First Aid Tips For Pet Owners

There comes a time in every pet owner's life when their pet gets hurt. You can take steps to ensure that when that time comes, you are prepared to deal with an emergency medical situation.

First Aid Tips For Pet Owners

Here’s what you need to do to be prepared to provide first aid to your pet.

Create A First Aid Kit

Having a well-provisioned first aid kit can make all the difference in an emergency. Here’s a list of what your pet first aid kit should contain:

 

  • Emergency Contact Card: Include numbers for your veterinarian, poison control, and an emergency veterinary hospital.
  • Gloves
  • Tweezers
  • Nonstick Bandages
  • Hydrogen Peroxide
  • Thermometer
  • Sterile Eye Solution
  • Muzzle

 

The American Veterinary Medical Association has a full list of suggested pet first aid supplies here.

Learn How To Handle An Injured Pet

One of the first steps that a pet owner needs to take is to determine if it is safe to approach and handle an injured animal. Even the gentlest pets may bite or scratch when they are scared and hurt.

 

It’s normal to want to comfort your pet when they aren’t feeling well, however, refrain from hugging your pet. Avoid putting your face near their mouth. Approach them slowly and begin to examine them slowly.

 

If a muzzle needs to be used and one isn’t on hand, a towel or gauze can be used as a substitute. Never place a muzzle on a pet that is vomiting.

 

Prepare A Confined Area For Transportation

Once a pet is ready to transport to a veterinary hospital, it’s important to ensure that they are in a confined space so that they don’t further injure themselves. A collapsible crate is an excellent choice - easy to store and easy to set up quickly in case of an emergency.

Learn About Common Medical Situations & How To React

It’s important to know how to handle the most common medical emergencies appropriately. Here are a few examples:

Bleeding

Bleeding can be external bleeding or internal. You can work to control external bleeding by using clean gauze and applying pressure on the wound. It’s best to apply pressure for at least 3 minutes to help the clotting process. Excessive bleeding on a limb may require the use of a tourniquet.

 

Internal bleeding symptoms include bleeding from the nose, mouth, and urine. It’s important to keep your pet warm and rush them to the hospital if internal bleeding is suspected.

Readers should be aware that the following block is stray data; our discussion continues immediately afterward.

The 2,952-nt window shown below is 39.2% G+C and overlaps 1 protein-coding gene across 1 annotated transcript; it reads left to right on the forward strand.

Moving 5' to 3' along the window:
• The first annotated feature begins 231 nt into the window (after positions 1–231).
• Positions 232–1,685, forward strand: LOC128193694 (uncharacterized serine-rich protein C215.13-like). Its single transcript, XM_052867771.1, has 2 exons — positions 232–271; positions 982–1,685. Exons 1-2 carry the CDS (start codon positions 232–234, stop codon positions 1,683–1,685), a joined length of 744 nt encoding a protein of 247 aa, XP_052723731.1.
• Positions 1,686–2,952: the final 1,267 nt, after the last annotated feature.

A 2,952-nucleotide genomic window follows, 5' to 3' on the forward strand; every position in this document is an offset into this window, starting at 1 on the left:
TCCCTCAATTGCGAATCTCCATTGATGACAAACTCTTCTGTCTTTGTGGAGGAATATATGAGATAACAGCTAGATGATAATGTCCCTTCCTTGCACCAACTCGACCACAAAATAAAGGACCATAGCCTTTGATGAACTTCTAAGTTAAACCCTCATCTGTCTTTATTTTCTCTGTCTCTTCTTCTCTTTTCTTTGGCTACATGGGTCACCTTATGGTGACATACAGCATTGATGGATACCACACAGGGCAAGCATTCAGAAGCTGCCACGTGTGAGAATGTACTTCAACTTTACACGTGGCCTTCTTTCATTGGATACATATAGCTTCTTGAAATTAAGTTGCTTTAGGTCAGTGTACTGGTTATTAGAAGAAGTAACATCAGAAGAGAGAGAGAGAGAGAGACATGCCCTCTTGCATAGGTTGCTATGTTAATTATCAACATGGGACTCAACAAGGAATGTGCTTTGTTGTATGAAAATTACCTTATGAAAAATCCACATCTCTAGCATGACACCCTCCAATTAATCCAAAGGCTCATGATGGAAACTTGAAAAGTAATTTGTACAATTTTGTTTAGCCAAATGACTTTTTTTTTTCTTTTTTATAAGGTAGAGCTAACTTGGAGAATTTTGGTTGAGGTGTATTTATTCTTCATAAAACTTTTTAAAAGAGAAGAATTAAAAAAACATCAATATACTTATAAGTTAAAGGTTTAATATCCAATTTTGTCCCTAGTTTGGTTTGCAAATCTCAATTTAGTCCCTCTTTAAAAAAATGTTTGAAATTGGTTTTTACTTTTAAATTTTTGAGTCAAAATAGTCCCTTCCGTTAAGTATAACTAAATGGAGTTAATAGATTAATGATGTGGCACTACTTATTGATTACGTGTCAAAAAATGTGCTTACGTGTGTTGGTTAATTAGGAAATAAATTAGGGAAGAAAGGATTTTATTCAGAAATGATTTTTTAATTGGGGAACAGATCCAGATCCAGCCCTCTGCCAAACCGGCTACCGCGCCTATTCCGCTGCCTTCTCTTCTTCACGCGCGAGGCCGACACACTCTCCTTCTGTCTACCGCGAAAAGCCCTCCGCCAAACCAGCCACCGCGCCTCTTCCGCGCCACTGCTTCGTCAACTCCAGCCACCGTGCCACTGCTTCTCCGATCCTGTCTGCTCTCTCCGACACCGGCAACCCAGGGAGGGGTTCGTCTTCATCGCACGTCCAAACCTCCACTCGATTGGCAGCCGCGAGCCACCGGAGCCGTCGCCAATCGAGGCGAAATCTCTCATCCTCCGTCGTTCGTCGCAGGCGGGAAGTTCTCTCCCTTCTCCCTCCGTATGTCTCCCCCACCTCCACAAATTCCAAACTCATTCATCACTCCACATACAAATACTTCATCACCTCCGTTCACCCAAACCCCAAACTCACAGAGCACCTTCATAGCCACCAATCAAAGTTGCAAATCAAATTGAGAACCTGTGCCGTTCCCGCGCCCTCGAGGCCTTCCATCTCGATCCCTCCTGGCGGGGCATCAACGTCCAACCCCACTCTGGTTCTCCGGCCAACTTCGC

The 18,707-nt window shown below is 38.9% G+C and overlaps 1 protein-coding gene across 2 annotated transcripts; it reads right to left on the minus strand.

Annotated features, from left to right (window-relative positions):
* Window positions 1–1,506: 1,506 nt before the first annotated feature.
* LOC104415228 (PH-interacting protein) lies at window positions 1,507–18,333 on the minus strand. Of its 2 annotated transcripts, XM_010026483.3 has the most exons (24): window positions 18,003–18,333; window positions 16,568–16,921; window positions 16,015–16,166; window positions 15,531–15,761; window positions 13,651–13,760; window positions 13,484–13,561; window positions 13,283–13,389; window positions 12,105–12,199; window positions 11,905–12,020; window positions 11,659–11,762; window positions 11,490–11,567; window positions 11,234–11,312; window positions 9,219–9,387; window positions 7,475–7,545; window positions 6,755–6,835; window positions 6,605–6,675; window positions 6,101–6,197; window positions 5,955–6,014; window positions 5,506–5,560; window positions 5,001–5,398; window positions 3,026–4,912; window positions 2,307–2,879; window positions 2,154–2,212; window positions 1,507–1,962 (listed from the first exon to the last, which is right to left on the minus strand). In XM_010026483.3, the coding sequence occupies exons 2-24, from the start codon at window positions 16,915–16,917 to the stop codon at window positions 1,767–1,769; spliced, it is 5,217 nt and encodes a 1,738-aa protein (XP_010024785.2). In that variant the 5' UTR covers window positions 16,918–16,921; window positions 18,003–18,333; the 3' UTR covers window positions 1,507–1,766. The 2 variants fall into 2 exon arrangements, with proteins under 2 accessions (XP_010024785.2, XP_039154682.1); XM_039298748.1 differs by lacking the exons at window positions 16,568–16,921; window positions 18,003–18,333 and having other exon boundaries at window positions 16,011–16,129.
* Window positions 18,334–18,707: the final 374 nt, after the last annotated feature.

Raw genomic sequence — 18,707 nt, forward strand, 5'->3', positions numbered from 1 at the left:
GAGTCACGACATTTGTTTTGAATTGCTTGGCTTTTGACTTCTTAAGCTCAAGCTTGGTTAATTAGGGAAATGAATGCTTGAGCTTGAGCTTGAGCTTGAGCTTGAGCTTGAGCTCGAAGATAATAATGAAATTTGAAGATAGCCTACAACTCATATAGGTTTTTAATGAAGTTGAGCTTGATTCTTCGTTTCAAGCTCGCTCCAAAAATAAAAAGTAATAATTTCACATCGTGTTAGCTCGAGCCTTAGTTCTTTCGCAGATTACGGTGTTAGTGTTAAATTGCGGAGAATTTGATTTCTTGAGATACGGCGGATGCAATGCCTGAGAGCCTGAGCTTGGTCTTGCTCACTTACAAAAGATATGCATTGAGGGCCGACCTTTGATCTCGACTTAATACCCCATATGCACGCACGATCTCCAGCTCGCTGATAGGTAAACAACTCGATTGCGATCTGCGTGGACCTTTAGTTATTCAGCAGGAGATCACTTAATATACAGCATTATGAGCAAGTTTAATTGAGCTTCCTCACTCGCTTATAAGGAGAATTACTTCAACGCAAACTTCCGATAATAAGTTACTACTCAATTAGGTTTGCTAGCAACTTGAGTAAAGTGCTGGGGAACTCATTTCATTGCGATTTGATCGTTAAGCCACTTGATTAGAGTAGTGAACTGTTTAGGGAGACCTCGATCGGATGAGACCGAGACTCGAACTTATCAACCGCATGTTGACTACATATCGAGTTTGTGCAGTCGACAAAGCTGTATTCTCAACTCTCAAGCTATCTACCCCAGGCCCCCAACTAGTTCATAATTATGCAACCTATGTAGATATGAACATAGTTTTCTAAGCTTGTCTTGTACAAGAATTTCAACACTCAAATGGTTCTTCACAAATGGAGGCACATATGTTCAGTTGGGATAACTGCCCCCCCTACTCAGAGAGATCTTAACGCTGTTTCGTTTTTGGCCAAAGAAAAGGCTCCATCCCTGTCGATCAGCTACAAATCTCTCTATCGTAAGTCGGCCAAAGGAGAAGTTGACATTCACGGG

Heatstroke

Pets who are left in a car on hot days are at high risk of developing heatstroke. Signs of heatstroke include:

 

  • Vomiting
  • Diarrhea
  • Excessive Drooling
  • Incoordination
  • Sudden Collapse

 

If you suspect that your pet is suffering from heatstroke, move them to a shaded and cool area. Place cool wet towels on their head and neck, but don’t cover their mouth or eyes. If possible, use a hose to pour cool water over their body to help them cool down. Then immediately take them to the nearest veterinary hospital.

Seizure

If your pet has a seizure, move them away from any furniture or walls that they could accidentally strike. Do not try to restrain them. If possible, time the length of the seizure - this is important information that your veterinarian will want.

 

After, approach your pet with caution. Seizures can cause pets to become very disoriented and they may bite out of fear.

 

Additional information on common pet emergencies can be found on the American Veterinary Medical Association website.

**Disclaimer: Pet first aid should never be a substitute for proper veterinary care. Once you have administered first aid, be sure to follow up with immediate veterinary care.

 References:

 

American Veterinary Medical Association. (n.d.) Pet First Aid Supplies Checklist. https://www.avma.org/resources/pet-owners/emergencycare/pet-first-aid-supplies-checklist

 

American Veterinary Medical Association. (n.d.) Pet First Aid - Basic Procedures. https://www.avma.org/resources/pet-owners/emergencycare/pet-first-aid-basic-procedures

 

Written by Esme Mailloux, CVT

 

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